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13. Campangan v.

195 SCRA 533

1. On April 17 and 18,1985, petitioners, all seamen, entered into separate contracts of
employment with the Golden Light Ocean Transport, Ltd., through its local agency,
private respondent ACE MARITIME AGENCIES, INC.

2. Petitioners were deployed on May 7, 1985, and discharged on July 12, 1986.
Thereafter, petitioners collectively and/or individually filed complaints for nonpayment
of overtime pay, vacation pay and terminal pay against private respondent.

3. In addition, they claimed that they were made to sign their contracts in blank.
Likewise, petitioners averred that although they agreed to render services on board
the vessel Rio Colorado managed by Golden Light Ocean Transport, Ltd., the vessel
they actually boarded was MV "SOIC I" managed by Columbus Navigation.

4. Two (2) petitioners, Jorge de Castro and Juanito de Jesus, charged that although
they were employed as ordinary seamen (OS), they actually performed the work and
duties of Able Seamen (AB).

5. Private respondent was furnished with copies of petitioners' complaints and
summons, but it failed to file its answer within the reglementary period.

6. Thus, on January 12, 1987, an Order was issued declaring that private respondent
has waived its right to present evidence in its behalf and that the cases are submitted
for decision.

7. On August 5, 1987, the Philippine Overseas Employment Administration (POEA)
rendered a Decision dismissing petitioners' claim for terminal pay but granted their
prayer for leave pay and overtime pay. On appeal, the NLRC reversed the decision;
Hence, the petition. Petitioner contends, inter alia, that they are entitled to leave pay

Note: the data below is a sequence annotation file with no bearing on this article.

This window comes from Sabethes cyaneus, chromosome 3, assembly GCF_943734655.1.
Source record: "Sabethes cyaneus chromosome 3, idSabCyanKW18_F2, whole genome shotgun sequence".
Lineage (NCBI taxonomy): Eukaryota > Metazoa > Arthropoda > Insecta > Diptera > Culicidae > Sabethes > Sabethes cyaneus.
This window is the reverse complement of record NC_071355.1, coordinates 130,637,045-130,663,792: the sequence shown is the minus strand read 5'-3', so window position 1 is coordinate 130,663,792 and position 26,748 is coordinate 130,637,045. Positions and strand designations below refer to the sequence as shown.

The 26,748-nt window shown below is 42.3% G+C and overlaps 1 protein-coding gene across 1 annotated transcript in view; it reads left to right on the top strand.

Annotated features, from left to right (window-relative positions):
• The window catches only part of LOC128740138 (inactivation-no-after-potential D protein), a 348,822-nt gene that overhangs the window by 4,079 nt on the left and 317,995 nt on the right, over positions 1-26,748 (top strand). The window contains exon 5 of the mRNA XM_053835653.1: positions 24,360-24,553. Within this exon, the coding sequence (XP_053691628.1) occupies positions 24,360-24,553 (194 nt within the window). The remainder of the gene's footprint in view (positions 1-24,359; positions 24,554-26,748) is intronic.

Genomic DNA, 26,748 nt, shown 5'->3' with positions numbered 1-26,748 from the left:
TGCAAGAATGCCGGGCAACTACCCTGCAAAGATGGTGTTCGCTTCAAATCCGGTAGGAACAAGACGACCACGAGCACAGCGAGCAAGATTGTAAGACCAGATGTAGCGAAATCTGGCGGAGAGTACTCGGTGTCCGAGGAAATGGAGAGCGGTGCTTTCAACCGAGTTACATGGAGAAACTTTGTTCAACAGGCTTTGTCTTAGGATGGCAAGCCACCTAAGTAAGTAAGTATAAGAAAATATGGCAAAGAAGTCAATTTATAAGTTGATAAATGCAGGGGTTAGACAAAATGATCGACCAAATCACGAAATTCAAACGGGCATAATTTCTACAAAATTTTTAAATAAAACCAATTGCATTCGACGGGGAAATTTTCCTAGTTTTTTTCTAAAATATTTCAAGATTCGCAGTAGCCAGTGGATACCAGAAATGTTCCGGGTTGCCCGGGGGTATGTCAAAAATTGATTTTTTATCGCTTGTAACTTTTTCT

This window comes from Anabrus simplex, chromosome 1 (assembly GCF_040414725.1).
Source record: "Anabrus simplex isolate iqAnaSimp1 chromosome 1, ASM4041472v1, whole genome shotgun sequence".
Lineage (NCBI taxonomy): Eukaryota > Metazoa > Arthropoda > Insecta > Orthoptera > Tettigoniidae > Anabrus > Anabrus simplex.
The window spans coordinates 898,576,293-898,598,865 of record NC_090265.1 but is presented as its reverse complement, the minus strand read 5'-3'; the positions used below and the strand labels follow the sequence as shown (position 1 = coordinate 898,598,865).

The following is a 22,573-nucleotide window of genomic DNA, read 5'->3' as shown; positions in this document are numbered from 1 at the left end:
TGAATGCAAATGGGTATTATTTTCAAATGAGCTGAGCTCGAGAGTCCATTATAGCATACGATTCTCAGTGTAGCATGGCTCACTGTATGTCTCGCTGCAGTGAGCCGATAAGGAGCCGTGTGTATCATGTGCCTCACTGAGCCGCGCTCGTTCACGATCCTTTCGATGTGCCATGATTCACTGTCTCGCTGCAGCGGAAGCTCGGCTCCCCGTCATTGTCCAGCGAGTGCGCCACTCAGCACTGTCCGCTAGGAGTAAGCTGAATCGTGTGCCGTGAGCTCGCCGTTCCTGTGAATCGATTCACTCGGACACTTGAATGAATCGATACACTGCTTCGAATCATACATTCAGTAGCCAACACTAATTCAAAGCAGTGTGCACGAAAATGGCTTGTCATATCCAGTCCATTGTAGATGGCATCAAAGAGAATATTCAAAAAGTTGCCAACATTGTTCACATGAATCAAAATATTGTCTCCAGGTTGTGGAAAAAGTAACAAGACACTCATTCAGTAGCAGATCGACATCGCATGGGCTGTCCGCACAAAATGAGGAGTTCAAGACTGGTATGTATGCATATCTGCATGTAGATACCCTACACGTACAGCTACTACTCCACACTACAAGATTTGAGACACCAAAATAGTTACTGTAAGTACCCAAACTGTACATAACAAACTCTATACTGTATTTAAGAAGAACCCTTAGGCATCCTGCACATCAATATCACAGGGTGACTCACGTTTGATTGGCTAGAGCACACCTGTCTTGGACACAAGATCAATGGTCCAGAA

and overtime pay.

Whether or not petitioners are entitled to leave pay and overtime pay

The court sustains the finding of respondent NLRC that petitioners were actually paid more
than the amounts fixed in their employment contracts. Even as the denial of petitioners'
terminal pay by the NLRC has been justified, such denial should not have been applied to
petitioners Julio Cagampan and Silvino Vicera. For, a deeper scrutiny of the records by the
Solicitor General has revealed that the fact of overpayment does not cover the aforenamed
petitioners since the amounts awarded them were equal only to the amounts stipulated in
the crew contracts. Since petitioners Cagampan and Vicera were not overpaid by the
company, they should be paid the amounts of US$583.33 and US$933.33, respectively. As
regards the question of overtime pay, the NLRC cannot be faulted for disallowing the
payment of said pay because it merely straightened out the distorted interpretation asserted
by petitioners and defined the correct interpretation of the provision on overtime pay
embodied in the contract conformably with settled doctrines on the matter. Notably, the
NLRC ruling on the disallowance of overtime pay is ably supported by the fact that
petitioners never produced any proof of actual performance of overtime work. In short, the
contract provision guarantees the right to overtime pay but the entitlement to such benefit
must first be established. Realistically speaking, a seaman, by the very nature of his job,
stays on board a ship or vessel beyond the regular eight-hour work schedule. For the
employer to give him overtime pay for the extra hours when he might be sleeping or
attending to his personal chores or even just lulling away his time would be extremely unfair
and unreasonable.